“Alex?” Jennifer asked brightly. “Okay, Daddy. Noa, do you think you can finish this hem by yourself?”
“I can do it,” the young girl replied confidently.
“Super! I'll be back soon,” Jennifer spoke as she got up and followed her parents. “Do you know what he wants?”
“No idea,” Daniel answered.
After some pleasantries were exchanged, Alex got down to business.
“Jennifer, I'm very impressed with your loom work, particularly with the rug you made for your parents this past Christmas,” Alex stated, looking very crisp and polished in his newest gray suit.
“Wow; um, thanks,” Jennifer responded, smiling proudly at the compliment. ~He's just being nice.~
“A situation has arisen where I need a rug custom made to the client's specifications in two weeks. Your parents told me you completed their gift during a week-long seminar. I realize this situation is a bit different and that you have school, but I believe I can convince the client to give me a week's extension, if you can produce the rug in three weeks time.”
“Me?” Jennifer squeaked, swallowing from the shock of what she was hearing. She looked at both of her parents and said nervously, “I'm not that good.”
“Jennifer, you are,” Alex insisted. “I've never met anyone your age who has the interest, let alone the artistic ability to do what you've done. Let me show you what the client has in mind.”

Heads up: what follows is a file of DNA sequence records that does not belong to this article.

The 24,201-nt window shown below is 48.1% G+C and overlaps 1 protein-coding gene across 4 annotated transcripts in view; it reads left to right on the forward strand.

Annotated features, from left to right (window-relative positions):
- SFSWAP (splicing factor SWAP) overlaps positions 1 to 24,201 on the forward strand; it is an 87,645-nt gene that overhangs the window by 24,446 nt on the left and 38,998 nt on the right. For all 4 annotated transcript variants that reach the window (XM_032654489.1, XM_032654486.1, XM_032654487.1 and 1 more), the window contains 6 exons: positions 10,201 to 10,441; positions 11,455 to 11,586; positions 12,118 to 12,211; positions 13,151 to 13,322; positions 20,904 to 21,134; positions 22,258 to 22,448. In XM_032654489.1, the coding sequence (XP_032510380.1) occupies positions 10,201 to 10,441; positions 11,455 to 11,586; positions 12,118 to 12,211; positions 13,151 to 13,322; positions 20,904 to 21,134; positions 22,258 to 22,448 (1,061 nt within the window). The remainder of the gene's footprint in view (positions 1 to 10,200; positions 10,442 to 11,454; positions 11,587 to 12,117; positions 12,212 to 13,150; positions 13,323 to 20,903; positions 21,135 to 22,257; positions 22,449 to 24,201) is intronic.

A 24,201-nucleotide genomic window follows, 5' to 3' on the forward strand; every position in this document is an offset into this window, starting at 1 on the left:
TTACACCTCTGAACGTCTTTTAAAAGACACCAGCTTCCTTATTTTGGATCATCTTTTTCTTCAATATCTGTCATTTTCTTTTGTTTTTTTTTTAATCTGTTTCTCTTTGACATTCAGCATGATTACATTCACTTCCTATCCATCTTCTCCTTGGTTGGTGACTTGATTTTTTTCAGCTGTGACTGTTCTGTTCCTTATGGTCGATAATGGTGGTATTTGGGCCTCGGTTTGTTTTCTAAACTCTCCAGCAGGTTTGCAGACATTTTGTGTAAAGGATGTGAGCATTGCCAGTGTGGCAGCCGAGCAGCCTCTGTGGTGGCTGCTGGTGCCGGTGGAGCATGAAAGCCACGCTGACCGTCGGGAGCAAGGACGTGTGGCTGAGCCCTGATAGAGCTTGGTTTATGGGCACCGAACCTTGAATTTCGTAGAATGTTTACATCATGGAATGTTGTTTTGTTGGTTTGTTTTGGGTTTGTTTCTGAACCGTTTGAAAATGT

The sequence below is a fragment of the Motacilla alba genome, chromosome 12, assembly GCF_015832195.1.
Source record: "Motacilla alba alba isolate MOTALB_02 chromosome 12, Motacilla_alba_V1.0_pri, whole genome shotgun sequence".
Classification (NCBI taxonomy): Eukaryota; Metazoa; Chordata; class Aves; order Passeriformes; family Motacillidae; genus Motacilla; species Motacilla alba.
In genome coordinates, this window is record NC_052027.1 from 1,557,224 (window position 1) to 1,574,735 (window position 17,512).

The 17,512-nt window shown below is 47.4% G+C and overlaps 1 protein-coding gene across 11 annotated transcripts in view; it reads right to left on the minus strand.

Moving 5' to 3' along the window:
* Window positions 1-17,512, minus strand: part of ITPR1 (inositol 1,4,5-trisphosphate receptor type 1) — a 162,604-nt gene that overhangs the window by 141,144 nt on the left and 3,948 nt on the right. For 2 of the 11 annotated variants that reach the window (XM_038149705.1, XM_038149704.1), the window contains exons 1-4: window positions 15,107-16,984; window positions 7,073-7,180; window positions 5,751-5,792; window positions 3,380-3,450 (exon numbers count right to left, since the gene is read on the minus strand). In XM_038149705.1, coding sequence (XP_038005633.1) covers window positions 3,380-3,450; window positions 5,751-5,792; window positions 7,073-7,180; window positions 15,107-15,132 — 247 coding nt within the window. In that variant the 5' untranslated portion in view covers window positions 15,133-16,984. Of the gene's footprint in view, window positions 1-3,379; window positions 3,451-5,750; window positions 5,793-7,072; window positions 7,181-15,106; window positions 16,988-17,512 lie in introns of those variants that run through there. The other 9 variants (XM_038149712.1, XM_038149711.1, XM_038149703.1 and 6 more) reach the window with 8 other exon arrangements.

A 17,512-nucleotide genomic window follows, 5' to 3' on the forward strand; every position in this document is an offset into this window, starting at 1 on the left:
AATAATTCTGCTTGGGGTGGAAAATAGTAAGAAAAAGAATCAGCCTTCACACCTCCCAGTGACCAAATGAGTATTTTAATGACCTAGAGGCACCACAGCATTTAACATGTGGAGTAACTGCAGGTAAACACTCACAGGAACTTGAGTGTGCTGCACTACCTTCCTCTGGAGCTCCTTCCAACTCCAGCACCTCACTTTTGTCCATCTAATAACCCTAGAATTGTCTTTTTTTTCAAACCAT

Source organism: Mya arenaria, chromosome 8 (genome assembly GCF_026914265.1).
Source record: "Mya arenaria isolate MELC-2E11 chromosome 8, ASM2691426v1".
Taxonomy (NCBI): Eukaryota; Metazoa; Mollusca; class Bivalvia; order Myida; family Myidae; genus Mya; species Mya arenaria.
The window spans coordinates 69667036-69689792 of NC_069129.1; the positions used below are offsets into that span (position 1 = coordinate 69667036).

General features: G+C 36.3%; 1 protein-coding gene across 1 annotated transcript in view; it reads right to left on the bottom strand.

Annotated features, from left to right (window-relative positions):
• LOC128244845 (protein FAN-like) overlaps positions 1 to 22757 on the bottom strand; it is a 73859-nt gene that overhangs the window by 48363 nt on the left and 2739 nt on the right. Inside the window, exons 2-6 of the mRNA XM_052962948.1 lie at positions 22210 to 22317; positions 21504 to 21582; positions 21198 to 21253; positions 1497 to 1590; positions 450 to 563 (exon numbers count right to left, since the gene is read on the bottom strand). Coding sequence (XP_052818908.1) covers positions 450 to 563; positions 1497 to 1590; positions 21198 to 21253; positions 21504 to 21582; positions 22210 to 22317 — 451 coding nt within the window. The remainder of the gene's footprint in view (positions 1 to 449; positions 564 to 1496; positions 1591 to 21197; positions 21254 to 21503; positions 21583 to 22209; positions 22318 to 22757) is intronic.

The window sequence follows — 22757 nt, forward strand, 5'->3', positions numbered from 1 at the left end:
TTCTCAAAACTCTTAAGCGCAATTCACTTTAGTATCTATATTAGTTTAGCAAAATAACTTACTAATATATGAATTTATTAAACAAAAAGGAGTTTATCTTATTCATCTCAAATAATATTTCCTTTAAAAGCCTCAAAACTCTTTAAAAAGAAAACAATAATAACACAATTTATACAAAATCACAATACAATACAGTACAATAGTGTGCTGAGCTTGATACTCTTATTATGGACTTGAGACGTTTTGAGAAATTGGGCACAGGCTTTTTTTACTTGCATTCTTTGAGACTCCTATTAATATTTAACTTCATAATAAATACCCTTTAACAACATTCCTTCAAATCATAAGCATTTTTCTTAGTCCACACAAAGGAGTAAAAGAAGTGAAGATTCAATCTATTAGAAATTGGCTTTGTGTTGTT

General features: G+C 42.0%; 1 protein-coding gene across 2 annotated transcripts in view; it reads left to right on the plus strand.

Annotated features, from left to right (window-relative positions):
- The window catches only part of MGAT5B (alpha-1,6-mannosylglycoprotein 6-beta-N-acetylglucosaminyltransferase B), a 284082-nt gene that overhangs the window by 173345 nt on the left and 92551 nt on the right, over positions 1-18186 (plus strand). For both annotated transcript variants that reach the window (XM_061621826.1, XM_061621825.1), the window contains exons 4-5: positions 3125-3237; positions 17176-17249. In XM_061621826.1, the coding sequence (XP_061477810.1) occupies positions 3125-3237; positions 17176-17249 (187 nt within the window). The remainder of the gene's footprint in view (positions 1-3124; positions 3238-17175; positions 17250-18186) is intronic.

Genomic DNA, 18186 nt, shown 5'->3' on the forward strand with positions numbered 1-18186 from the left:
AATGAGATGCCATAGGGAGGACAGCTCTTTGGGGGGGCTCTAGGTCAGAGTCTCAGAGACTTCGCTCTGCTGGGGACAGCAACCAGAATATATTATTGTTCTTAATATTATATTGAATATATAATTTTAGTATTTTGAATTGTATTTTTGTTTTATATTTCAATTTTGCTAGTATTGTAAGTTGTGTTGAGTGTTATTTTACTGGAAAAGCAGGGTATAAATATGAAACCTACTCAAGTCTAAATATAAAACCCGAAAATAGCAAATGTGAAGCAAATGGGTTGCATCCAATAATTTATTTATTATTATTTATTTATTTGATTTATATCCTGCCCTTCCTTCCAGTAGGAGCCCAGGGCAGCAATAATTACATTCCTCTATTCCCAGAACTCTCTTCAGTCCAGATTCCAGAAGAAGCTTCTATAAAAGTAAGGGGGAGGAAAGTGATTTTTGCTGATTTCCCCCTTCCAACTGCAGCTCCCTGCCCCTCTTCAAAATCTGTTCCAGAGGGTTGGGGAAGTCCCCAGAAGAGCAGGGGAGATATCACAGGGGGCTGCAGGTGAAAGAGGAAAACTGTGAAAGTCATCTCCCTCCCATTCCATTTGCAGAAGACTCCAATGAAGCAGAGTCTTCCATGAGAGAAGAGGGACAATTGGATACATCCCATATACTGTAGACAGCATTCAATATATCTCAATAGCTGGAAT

After reviewing the client's desires in texture, design, and size, Jennifer asked shyly, “Alex, do you really think I can do this?”
Answering a question with a question, the man asked, “Did you loom that rug in the recreation room?”
With a nod, Alex pulled out a check and handed it to the teenager, saying, “You'll need materials. This will cover those and a deposit for your services. I've also made up a list of stores that I've found to be useful providing the needed supplies. You do not have to shop at any of these places. I just wanted to give you some options as to reputable dealers in the area. If you have questions, please call me,” he said, handing Jennifer the list and his business card.
“Wow! Five hundred dollars,” Jennifer spoke with wide eyes. ~The supplies must be expensive. I've never priced these materials before.~
“Consider yourself hired. I'll call to confirm it's finished before dropping by to pick it up,” Alex said, turning to face the girl's parents. “Jack, Daniel, I have an appointment to get to. Can I assume you're both okay with this arrangement?”